I had to leave my apartment not long after losing my job. I stayed with a friend on the north side of town as I tried to find a job in a shrinking economic suburb. It took six months to find a position, and though I had to move and leave behind my dream, I found a new way to work toward my new dream.
From this experience, I learned the importance of adaptability. Only through my ability to embrace the change happening around me was I able to find a new job and start a new life with new visions and goals. Applying for my MBA would have sounded bizarre to the disheartened, homeless idealist who lost her dream. But now, after finding in me the strength to persevere, I am able to take what I learned from my previous job and pair it with what I learn from the university. This knowledge will help me ensure that the future companies I work with will not have to endure a similar fallout.
However, if there comes a time when I am again involved in a lost company, I know how to repair. I know how to restore.
In this essay, the applicant was asked to recall a challenging situation to which the writer overcame the boundaries. The writer was asked to do this in approximately 450 words, using concise language and proper grammar and punctuation. In questions similar to these, the admissions officers are looking for:
- Applicant's ability to identify a challenging moment in her life: This writer uses a relevant example of a challenging situation, describing the challenge of losing a job, losing housing, and having to move to a different city.
- Examples of how the applicant overcame these challenges: The writer cites her “adaptability” as the reason why she was able to overcome this challenge. Instead of giving up, the applicant tells of applying for other jobs, even ones that were out of her comfort zone and in another city.
- Brief insights to what the applicant learned from the challenge: This writer learned how to maintain strength, perseverance and adaptability in challenging situations. The applicant tells of continuing the learning process in her MBA program and allowing it to help future companies.
Here are our top five tips for writing a business school admissions essay:
- State specific reasons as to why you are a good “fit” for the school, rather than simply stating “I am the ideal candidate for your program.” Why are you the ideal candidate?
- Use real life examples in your essay. This will help to bring your essay to life.
- If you’ve taken an unorthodox path to business school, don’t be afraid to play that up. Business schools appreciate those who are unafraid to take risks.
- Thoroughly research your target schools in order to have a clear idea of how to appeal to each of them. Every school is looking for something different in their students.
- Avoid flattery. A good school knows that it’s good, and telling them so just wastes valuable space in your essay. Use that space to talk yourself up, instead.
(By Tracy Bennett, Metro-Goldwyn-Mayer Pictures)
A filmed personal statement might have helped Elle Woods get into Harvard Law School, but in the real world, you’re better off sticking to these tips.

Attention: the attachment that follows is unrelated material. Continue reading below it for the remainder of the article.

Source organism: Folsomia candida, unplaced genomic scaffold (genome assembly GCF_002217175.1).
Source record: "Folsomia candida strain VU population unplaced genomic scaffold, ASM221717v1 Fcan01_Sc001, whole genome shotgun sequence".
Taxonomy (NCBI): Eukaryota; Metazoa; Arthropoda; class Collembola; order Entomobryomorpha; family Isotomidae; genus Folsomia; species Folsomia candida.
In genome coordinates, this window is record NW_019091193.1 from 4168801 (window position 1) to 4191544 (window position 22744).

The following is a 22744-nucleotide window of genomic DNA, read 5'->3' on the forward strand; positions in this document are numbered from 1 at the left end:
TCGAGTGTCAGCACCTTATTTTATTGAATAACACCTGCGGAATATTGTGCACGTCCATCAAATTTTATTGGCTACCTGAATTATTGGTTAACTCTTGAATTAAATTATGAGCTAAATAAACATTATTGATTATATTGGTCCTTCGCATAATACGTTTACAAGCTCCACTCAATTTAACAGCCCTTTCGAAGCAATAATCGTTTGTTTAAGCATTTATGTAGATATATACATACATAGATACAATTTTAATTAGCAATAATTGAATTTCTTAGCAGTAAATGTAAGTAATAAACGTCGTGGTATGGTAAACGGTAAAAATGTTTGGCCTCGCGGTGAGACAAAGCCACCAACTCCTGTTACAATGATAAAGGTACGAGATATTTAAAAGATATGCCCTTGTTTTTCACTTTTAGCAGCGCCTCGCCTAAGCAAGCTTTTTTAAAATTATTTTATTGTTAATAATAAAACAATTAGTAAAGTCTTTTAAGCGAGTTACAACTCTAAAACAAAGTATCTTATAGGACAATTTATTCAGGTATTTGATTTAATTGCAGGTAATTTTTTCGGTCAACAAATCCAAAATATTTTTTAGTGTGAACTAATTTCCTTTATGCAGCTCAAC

If you have seen the 2001 film, Legally Blonde, you might remember that Elle Woods, played by Reese Witherspoon, creates a video for her admissions essay to Harvard Law School. As she sits in a hot tub, she states that she will be an “amazing lawyer” because she can discuss important issues, such as the brand of toilet paper used in her sorority house, and she uses “legal jargon in everyday life” to object when men harass her. She can also recall details at the “drop of a hat,” including the recent events on a soap opera. (If you haven’t seen the movie or simply want a good laugh, you can view the clip on YouTube.)
Although the Harvard committee granted Elle admission, you will probably want to take your essay in a different direction. While you cannot change your grade point average or entrance exam scores, you have complete control over the contents of your personal statement. There are many applicants and few spots, so work diligently to persuade readers that you fit their program given your qualifications, interests and professional goals. Use the tips below to prepare and refine your essay.
1. Just get started.
Yes, your first sentence should be compelling and attention-grabbing, but if you attempt to identify your opening line immediately you will probably induce writer’s block. Make an outline or free write. You can tweak the introduction later once you are more aware of your noteworthy accomplishments or the defining events that have led to your career interests.
2. Articulate your reasons for selecting your chosen career.
Although these essays are often called personal statements, they are not an autobiography. Instead, view it as an essay about your journey as an emerging scholar. Provide evidence to demonstrate that you have actively confirmed your interests and that earning an advanced degree will help you achieve these goals. Describe the courses, articles, professors, research, service projects, internships, shadowing or co-curricular activities that have shaped your aspirations. Avoid references to high school accomplishments, gimmicks or clichés such as, “I have always wanted to be a _________.” Cautiously address controversial topics. It is one thing to demonstrate your knowledge of the field by referencing a current debate. It is quite another thing to offend your readers with excessive political or religious rhetoric.
3. Be specific.